Wikipedia doesn't really indicate just how good the date was, so I guess it's left to your imagination. As the song starts, Carrabba's narrator seems to be nervous with anticipation: "Breathe in for luck, breathe in so deep. This air is blessed, you share with me." It sounds like he's put whoever's he's dating on a pedestal, saying her kiss might kill him, and he wants to die happy. I related with that feeling a lot more than I care to admit, except I never got to the point where the girl I was infatuated with had an opportunity to kiss me.

Reading the lyrics today, it's clear the object of Carrabba's infatuation is more than just a crush; they've taken the next step in their relationship. Carrabba is overjoyed with this fact, and takes pains to remember specific details of the moment. "I'll always remember the sound of the stereo, the dim of the soft lights, the scent of your hair that you twirled in your fingers."

Maybe when I listened to the song, it engaged a sense of wish fulfillment in my mind. During my two years of high school in Washington, I had way too many crushes, and the most frustrating aspect was a rarely ever acted on them. I suppose this song was me realizing the happiness of getting a girlfriend through proxy. Or maybe I just fed off the good vibes of the song without getting the deeper meaning.

Reading back what I just wrote, it feels kind of sad that that was my situation in high school. It's not worth getting into why that was. Ultimately music was what got me through high school. Even though my social life in Washington was closer to normal than in New York, I still had to indulge my romantic feelings for classmates from afar. If a song like "Hands Down" helped me do that, then I'm all the more glad for it.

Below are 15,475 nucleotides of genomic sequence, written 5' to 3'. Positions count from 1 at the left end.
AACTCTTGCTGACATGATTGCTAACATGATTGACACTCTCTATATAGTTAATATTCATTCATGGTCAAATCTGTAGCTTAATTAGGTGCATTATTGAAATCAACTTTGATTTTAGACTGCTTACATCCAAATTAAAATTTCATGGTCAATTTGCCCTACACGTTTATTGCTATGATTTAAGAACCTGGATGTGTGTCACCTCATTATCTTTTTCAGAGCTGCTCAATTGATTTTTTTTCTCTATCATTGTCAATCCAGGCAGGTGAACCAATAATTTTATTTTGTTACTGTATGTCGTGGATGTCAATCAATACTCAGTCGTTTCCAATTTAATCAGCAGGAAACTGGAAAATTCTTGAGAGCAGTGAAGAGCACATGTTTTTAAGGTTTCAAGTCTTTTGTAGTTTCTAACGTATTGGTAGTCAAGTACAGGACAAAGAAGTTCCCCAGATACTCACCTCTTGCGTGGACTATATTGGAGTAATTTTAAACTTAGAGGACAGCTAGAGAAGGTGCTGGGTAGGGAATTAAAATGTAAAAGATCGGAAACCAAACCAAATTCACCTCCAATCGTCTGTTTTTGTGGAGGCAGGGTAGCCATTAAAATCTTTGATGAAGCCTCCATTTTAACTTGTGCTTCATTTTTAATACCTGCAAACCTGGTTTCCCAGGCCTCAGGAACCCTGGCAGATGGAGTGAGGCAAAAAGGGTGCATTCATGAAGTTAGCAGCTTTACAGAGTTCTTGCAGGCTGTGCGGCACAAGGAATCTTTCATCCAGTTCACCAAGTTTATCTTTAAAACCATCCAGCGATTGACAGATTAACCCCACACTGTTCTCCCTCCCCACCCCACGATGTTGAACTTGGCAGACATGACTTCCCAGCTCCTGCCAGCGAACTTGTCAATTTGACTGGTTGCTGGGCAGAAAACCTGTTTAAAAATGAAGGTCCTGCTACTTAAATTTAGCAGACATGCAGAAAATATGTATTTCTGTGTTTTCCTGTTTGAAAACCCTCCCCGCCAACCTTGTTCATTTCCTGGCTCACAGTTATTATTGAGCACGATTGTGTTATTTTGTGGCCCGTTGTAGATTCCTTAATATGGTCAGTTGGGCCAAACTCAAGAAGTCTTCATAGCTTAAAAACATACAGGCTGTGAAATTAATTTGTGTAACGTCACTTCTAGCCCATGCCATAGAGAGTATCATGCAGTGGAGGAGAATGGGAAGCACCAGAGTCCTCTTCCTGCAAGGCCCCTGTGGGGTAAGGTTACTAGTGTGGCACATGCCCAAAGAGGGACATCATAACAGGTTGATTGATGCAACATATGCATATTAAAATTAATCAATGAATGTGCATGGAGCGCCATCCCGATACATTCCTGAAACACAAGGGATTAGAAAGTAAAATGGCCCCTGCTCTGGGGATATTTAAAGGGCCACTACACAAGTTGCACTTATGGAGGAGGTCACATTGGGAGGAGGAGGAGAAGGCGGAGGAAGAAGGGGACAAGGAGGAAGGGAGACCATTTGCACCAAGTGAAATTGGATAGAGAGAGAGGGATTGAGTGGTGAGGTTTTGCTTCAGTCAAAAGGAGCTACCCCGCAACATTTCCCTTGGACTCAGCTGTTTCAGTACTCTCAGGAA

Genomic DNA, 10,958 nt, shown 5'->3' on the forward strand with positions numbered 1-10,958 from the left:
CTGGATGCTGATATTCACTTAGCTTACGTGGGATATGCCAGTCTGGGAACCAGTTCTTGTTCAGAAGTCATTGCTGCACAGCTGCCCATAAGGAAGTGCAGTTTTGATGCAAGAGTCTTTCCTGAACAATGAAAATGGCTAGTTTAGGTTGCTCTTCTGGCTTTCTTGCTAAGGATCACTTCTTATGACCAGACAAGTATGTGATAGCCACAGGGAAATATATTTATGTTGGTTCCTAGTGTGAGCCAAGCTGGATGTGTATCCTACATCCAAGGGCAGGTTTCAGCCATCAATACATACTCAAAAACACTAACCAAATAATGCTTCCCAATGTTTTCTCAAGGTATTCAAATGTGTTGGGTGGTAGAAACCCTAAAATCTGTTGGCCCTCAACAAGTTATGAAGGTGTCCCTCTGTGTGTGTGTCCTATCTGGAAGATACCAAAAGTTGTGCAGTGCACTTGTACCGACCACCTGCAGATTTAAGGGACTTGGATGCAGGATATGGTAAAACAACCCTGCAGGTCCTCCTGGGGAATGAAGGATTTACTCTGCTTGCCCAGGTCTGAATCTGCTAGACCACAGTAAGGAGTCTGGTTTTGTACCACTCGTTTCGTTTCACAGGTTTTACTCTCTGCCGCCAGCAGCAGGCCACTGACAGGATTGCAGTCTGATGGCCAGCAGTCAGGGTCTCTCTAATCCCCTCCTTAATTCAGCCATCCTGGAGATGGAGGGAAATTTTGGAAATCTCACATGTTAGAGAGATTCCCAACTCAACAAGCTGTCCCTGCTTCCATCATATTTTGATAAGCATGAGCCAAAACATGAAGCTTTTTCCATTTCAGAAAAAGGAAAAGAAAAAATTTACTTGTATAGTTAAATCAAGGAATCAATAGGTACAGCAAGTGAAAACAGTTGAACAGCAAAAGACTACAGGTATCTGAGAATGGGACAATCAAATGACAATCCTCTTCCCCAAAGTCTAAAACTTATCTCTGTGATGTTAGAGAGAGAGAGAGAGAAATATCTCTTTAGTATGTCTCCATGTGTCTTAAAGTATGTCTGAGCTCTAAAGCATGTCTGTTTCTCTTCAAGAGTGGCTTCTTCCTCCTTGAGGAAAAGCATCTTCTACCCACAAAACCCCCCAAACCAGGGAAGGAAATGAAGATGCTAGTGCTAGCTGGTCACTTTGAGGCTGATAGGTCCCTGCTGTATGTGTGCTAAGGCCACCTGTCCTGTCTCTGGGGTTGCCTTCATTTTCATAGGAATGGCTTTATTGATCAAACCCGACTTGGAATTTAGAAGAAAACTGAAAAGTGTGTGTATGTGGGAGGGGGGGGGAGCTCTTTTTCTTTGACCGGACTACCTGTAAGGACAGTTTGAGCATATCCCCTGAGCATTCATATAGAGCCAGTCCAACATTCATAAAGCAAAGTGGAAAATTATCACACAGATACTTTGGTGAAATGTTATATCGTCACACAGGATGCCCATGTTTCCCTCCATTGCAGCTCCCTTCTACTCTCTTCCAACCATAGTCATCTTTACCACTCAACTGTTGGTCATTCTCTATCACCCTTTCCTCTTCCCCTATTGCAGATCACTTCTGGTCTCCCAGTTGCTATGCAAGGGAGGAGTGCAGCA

"Hands Down" helped continue the upward trajectory Dashboard Confessional was on at the time. The album debuted at #2 on the charts, and "Hands Down" eventually peaked at #8 on the Modern Rock chart. You would think this would be the start of a fruitful period on my top 40 for Dashboard Confessional; instead, it's the only time the group made the top 10.

Around the time "Hands Down" was climbing the charts, Carrabba was tapped to write a song for the Spider-Man 2 soundtrack, and it wound up being arguably his biggest hit. "Vindicated" didn't really vibe with me; it peaked at #30 on my top 40, but it got a ton of alternative airplay, and reached #2 on the alternative chart that summer. I've come around to the notion that it's a pretty damn good song, and I wish I felt similarly in its heyday.

Dashboard's next album Dusk and Summer came out in 2006 and equaled the peak of their previous album. It also produced the group's biggest pop hit: "Don't Wait" reached #44 on the Hot 100 after it was released as a single. It scraped my top 40, peaking at #39. That song still doesn't really vibe with me today, so that #39 peak feels alright with me.

Dashboard released two more albums before the decade ended, and though they sold well, I can't remember a single song from either of them. In 2011, Carrabba reunited with Further Seems Forever and that band released the album Penny Black in 2012. Once again, I don't remember anything about this project.

Carrabba wouldn't release anything with Dashboard Confessional again until 2018, with the album Crooked Shadows. The album produced the last top 40 hit for the group on my chart; "We Fight" peaked at #29 early in 2018. The song did better on alternative radio, reaching #14, likely due to some nostalgia for Dashboard from millennial alternative listeners.

We likely won't see Dashboard Confessional in this column again. Carrabba seems to be an elder statesman for his era of alternative music these days. I remember him being featured in the music episode of CNN's documentary series The 2000s. For a genre that prided itself on saying how things were not okay, Carrabba got a big hit out of saying that, for one day at least, things were really great. It's not easy to distill that feeling into a song, but when it happens it's magical. I'm just glad I was able to appreciate that magic in its moment.


Apparently Melissa Joan Hart has a podcast about things she likes to binge, and she had Chris Carrabba on as a guest in 2022. Here's Carrabba performing "Hands Down" for his appearance on the show.